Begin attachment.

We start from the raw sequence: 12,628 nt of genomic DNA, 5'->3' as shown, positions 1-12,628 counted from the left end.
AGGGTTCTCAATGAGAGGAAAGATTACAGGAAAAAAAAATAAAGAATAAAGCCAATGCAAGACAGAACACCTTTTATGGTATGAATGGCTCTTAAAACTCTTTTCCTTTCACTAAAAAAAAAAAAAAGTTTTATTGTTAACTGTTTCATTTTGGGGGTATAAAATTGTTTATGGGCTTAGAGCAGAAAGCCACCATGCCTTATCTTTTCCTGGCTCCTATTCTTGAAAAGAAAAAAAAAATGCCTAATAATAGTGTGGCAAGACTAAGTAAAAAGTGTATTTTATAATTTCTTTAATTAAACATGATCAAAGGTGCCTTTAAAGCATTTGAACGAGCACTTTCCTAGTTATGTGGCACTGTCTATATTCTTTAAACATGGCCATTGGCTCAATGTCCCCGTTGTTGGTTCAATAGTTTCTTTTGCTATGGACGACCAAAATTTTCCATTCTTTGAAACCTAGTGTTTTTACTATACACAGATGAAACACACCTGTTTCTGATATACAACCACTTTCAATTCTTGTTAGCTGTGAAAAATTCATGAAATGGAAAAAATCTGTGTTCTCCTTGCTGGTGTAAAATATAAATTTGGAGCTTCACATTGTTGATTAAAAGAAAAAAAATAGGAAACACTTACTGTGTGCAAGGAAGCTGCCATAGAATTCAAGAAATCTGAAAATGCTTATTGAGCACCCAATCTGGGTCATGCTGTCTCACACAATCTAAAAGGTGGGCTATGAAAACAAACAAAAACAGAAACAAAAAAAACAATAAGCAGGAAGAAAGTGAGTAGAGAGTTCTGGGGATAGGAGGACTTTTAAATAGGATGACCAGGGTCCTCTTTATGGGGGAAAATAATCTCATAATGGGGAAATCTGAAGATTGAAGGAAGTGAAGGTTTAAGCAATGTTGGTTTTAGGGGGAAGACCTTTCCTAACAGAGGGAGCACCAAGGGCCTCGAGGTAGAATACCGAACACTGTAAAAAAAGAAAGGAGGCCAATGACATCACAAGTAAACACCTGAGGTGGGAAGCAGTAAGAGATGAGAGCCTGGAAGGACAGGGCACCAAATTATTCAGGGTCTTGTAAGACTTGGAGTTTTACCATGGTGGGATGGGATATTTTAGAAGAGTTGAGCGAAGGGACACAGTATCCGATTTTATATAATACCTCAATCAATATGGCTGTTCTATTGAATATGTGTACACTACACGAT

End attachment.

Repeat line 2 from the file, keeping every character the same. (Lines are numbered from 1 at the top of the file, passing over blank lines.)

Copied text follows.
AGGGTTCTCAATGAGAGGAAAGATTACAGGAAAAAAAAATAAAGAATAAAGCCAATGCAAGACAGAACACCTTTTATGGTATGAATGGCTCTTAAAACTCTTTTCCTTTCACTAAAAAAAAAAAAAAGTTTTATTGTTAACTGTTTCATTTTGGGGGTATAAAATTGTTTATGGGCTTAGAGCAGAAAGCCACCATGCCTTATCTTTTCCTGGCTCCTATTCTTGAAAAGAAAAAAAAAATGCCTAATAATAGTGTGGCAAGACTAAGTAAAAAGTGTATTTTATAATTTCTTTAATTAAACATGATCAAAGGTGCCTTTAAAGCATTTGAACGAGCACTTTCCTAGTTATGTGGCACTGTCTATATTCTTTAAACATGGCCATTGGCTCAATGTCCCCGTTGTTGGTTCAATAGTTTCTTTTGCTATGGACGACCAAAATTTTCCATTCTTTGAAACCTAGTGTTTTTACTATACACAGATGAAACACACCTGTTTCTGATATACAACCACTTTCAATTCTTGTTAGCTGTGAAAAATTCATGAAATGGAAAAAATCTGTGTTCTCCTTGCTGGTGTAAAATATAAATTTGGAGCTTCACATTGTTGATTAAAAGAAAAAAAATAGGAAACACTTACTGTGTGCAAGGAAGCTGCCATAGAATTCAAGAAATCTGAAAATGCTTATTGAGCACCCAATCTGGGTCATGCTGTCTCACACAATCTAAAAGGTGGGCTATGAAAACAAACAAAAACAGAAACAAAAAAAACAATAAGCAGGAAGAAAGTGAGTAGAGAGTTCTGGGGATAGGAGGACTTTTAAATAGGATGACCAGGGTCCTCTTTATGGGGGAAAATAATCTCATAATGGGGAAATCTGAAGATTGAAGGAAGTGAAGGTTTAAGCAATGTTGGTTTTAGGGGGAAGACCTTTCCTAACAGAGGGAGCACCAAGGGCCTCGAGGTAGAATACCGAACACTGTAAAAAAAGAAAGGAGGCCAATGACATCACAAGTAAACACCTGAGGTGGGAAGCAGTAAGAGATGAGAGCCTGGAAGGACAGGGCACCAAATTATTCAGGGTCTTGTAAGACTTGGAGTTTTACCATGGTGGGATGGGATATTTTAGAAGAGTTGAGCGAAGGGACACAGTATCCGATTTTATATAATACCTCAATCAATATGGCTGTTCTATTGAATATGTGTACACTACACGAT